This article was published on January 10, 2012 and information contained within may now be out of date.
Council Tax may be frozen again in East Lindsey if a new draft budget is accepted by the full council.
East Lindsey District Council’s Executive Board will meet on January 17, 2012, to consider the Council’s draft budget for the 2012/13 financial year. Following that meeting, the draft budget, put forward for consideration by the Portfolio Holder for Finance, Councillor John Upsall, will go to the Overview Committee, before going back to the Executive Board and then full Council on February 29 for further discussion and sign off.
In his draft budget, Councillor Upsall has said the Council should consider freezing Council Tax in the next year. Councillor Upsall also details how the Council can make the savings it requires in the next year without making cuts to front line services, but he does warn that tough decisions lie ahead as the Council prepares for the 2013/14 budget and those budgets beyond.
In developing the budget for the 2012/13 financial year, the Council needs to find a further £2.6m in savings from its £19.4m revenue budget due to reduced Government funding and pressures such as the increased cost of utilities (fuel and electricity). This saving is needed on top of the £3.1m savings delivered prior to the start of the current financial year. In 2013/14, the Council will need to save at least another £1.4m to balance the books.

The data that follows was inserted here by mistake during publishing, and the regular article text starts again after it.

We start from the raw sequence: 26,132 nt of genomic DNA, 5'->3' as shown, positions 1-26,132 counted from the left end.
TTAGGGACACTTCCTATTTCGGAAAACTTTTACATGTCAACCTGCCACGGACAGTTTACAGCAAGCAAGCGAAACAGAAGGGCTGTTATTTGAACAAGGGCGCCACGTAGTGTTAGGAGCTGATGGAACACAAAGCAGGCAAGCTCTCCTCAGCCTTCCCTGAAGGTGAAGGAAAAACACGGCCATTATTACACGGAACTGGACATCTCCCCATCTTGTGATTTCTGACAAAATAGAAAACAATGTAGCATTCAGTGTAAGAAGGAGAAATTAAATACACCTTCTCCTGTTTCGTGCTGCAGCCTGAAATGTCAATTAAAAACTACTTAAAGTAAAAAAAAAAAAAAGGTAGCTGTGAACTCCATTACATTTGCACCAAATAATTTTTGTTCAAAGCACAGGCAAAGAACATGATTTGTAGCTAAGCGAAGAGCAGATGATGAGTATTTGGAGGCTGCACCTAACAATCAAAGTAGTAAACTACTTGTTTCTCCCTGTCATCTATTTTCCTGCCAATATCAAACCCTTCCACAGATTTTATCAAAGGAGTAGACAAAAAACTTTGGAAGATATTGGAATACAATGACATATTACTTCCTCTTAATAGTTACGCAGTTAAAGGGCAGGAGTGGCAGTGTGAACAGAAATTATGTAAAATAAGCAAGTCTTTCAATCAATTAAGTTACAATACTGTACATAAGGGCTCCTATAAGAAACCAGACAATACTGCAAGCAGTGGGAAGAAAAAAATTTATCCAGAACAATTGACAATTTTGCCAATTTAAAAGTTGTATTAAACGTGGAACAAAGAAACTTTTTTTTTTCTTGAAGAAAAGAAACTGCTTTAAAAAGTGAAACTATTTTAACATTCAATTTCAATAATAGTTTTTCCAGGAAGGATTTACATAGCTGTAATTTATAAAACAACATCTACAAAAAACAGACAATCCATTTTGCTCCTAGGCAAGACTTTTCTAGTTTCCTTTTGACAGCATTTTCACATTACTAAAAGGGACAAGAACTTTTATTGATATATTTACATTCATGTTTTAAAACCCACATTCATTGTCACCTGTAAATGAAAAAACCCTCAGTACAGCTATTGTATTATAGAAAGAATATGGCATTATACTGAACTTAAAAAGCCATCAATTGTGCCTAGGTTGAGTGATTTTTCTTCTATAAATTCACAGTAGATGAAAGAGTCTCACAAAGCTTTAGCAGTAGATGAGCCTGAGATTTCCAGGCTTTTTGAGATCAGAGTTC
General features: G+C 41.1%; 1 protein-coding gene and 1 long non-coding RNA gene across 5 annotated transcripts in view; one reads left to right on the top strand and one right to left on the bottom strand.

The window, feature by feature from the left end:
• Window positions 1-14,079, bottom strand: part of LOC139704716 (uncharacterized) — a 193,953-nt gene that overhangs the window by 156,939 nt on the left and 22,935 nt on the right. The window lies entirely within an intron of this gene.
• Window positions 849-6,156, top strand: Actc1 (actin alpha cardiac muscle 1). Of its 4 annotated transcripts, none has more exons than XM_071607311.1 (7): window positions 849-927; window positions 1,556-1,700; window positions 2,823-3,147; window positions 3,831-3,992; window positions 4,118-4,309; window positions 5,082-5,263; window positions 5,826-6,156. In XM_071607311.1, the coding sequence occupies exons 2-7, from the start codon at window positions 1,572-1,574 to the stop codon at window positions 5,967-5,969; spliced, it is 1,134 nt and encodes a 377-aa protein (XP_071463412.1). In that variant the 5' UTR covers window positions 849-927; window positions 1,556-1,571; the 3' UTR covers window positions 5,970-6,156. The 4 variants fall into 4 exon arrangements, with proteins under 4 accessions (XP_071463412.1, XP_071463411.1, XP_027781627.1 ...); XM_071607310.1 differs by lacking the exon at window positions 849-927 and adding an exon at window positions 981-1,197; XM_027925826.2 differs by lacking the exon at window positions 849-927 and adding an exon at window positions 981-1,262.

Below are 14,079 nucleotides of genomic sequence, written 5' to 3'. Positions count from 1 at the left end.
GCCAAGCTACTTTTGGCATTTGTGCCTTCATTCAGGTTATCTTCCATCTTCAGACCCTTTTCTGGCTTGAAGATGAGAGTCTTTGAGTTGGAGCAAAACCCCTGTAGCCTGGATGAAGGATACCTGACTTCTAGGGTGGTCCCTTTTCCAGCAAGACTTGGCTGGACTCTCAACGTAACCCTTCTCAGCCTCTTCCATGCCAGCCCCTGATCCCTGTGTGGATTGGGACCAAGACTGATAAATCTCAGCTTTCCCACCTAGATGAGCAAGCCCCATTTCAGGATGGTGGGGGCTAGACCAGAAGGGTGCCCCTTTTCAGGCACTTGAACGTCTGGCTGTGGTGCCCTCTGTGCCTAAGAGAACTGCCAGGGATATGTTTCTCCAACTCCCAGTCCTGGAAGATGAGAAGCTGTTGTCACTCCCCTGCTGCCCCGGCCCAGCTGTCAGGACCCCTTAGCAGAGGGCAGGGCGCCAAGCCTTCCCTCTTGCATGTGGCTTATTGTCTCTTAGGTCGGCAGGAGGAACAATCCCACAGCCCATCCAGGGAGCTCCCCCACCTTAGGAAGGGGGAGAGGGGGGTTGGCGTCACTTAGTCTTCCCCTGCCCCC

Councillor Upsall has been clear that his number one priority in putting forward the draft budget has been to protect services to local people and at the same time continue to invest heavily in local priorities, including economic development to support businesses and the community.
The draft budget, if supported, would deliver the required savings through more efficient ways of working, including a £1.2m reduction in the cost of employees following the removal of vacant posts and a senior management restructure. There is also a continued saving from the pioneering shared services company, Compass Point Business Services.
Over the next four years the Council still has plans to invest £500,000 into public toilet improvements, a priority identified in the recent budget consultation. The Council will also continue to invest £1.5m into a grant scheme to support the rural economy and £350,000 into a major festival programme for 2012 that raises the profile of the area as a visitor destination. £976k will also be spent over the next year on Disabled Facility Grants to help with home adaptations. In addition to this, £1m still remains earmarked for flood prevention schemes in Horncastle and Louth – £500,000 each. The Council is also considering further investment of £2.5m to develop affordable homes in the District and support the construction industry.
To deliver the £1.4m budget saving that will be required for 2013/14 and beyond the Council plans to continue reviewing all the services it provides on an ongoing basis to seek opportunities for increased revenue and additional savings to protect front line services.
Council Upsall, said: “The budget I have proposed would allow us to continue to invest in local services over the next financial year and this is positive news. Thanks to a Government Grant I am able to propose that we freeze Council Tax, which if supported by fellow Councillors would means East Lindsey residents continue to pay their District Council one of the lowest rates in Council Tax rates in the country.
“Although we remain well positioned financially compared to many others Council we must continue to manage our finances robustly to ensure we can make the savings required in future years too.
“We will continue to rigorously review our services and look for opportunities to make the additional savings we need, whilst minimising the impact on front line services, particularly those that serve the most vulnerable people in our community.”
The full draft budget is available to view and comment on at www.e-lindsey.gov.uk/consultation until the end of January.